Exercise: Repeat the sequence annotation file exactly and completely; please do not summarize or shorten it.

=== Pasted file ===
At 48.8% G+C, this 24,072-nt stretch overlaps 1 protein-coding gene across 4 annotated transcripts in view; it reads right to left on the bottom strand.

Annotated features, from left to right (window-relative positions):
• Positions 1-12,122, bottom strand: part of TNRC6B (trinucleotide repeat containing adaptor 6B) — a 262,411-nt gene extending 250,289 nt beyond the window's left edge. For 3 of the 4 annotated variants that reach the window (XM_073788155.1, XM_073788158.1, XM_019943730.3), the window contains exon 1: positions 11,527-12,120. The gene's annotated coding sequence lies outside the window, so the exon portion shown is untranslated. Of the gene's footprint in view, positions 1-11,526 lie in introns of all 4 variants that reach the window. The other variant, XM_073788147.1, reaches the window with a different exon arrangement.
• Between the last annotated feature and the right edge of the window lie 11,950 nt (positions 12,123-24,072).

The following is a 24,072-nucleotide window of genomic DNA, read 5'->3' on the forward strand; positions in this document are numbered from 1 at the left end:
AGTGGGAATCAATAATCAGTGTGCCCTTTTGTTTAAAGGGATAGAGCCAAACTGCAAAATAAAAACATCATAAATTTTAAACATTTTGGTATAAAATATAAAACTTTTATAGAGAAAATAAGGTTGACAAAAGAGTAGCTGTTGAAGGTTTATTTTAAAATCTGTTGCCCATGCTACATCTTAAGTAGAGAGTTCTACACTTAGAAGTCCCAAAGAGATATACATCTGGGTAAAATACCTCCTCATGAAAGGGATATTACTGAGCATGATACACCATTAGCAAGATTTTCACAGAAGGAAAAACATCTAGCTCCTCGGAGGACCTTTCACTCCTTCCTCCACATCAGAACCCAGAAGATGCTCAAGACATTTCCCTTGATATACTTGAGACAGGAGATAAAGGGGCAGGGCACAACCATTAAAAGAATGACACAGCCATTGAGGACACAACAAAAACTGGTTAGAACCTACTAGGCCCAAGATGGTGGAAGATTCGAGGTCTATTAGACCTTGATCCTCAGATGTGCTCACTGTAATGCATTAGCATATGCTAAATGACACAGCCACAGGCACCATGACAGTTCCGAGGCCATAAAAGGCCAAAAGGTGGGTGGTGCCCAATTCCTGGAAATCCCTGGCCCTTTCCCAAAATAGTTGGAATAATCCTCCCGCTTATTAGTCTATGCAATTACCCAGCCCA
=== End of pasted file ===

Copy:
At 48.8% G+C, this 24,072-nt stretch overlaps 1 protein-coding gene across 4 annotated transcripts in view; it reads right to left on the bottom strand.

Annotated features, from left to right (window-relative positions):
• Positions 1-12,122, bottom strand: part of TNRC6B (trinucleotide repeat containing adaptor 6B) — a 262,411-nt gene extending 250,289 nt beyond the window's left edge. For 3 of the 4 annotated variants that reach the window (XM_073788155.1, XM_073788158.1, XM_019943730.3), the window contains exon 1: positions 11,527-12,120. The gene's annotated coding sequence lies outside the window, so the exon portion shown is untranslated. Of the gene's footprint in view, positions 1-11,526 lie in introns of all 4 variants that reach the window. The other variant, XM_073788147.1, reaches the window with a different exon arrangement.
• Between the last annotated feature and the right edge of the window lie 11,950 nt (positions 12,123-24,072).

The following is a 24,072-nucleotide window of genomic DNA, read 5'->3' on the forward strand; positions in this document are numbered from 1 at the left end:
AGTGGGAATCAATAATCAGTGTGCCCTTTTGTTTAAAGGGATAGAGCCAAACTGCAAAATAAAAACATCATAAATTTTAAACATTTTGGTATAAAATATAAAACTTTTATAGAGAAAATAAGGTTGACAAAAGAGTAGCTGTTGAAGGTTTATTTTAAAATCTGTTGCCCATGCTACATCTTAAGTAGAGAGTTCTACACTTAGAAGTCCCAAAGAGATATACATCTGGGTAAAATACCTCCTCATGAAAGGGATATTACTGAGCATGATACACCATTAGCAAGATTTTCACAGAAGGAAAAACATCTAGCTCCTCGGAGGACCTTTCACTCCTTCCTCCACATCAGAACCCAGAAGATGCTCAAGACATTTCCCTTGATATACTTGAGACAGGAGATAAAGGGGCAGGGCACAACCATTAAAAGAATGACACAGCCATTGAGGACACAACAAAAACTGGTTAGAACCTACTAGGCCCAAGATGGTGGAAGATTCGAGGTCTATTAGACCTTGATCCTCAGATGTGCTCACTGTAATGCATTAGCATATGCTAAATGACACAGCCACAGGCACCATGACAGTTCCGAGGCCATAAAAGGCCAAAAGGTGGGTGGTGCCCAATTCCTGGAAATCCCTGGCCCTTTCCCAAAATAGTTGGAATAATCCTCCCGCTTATTAGTCTATGCAATTACCCAGCCCA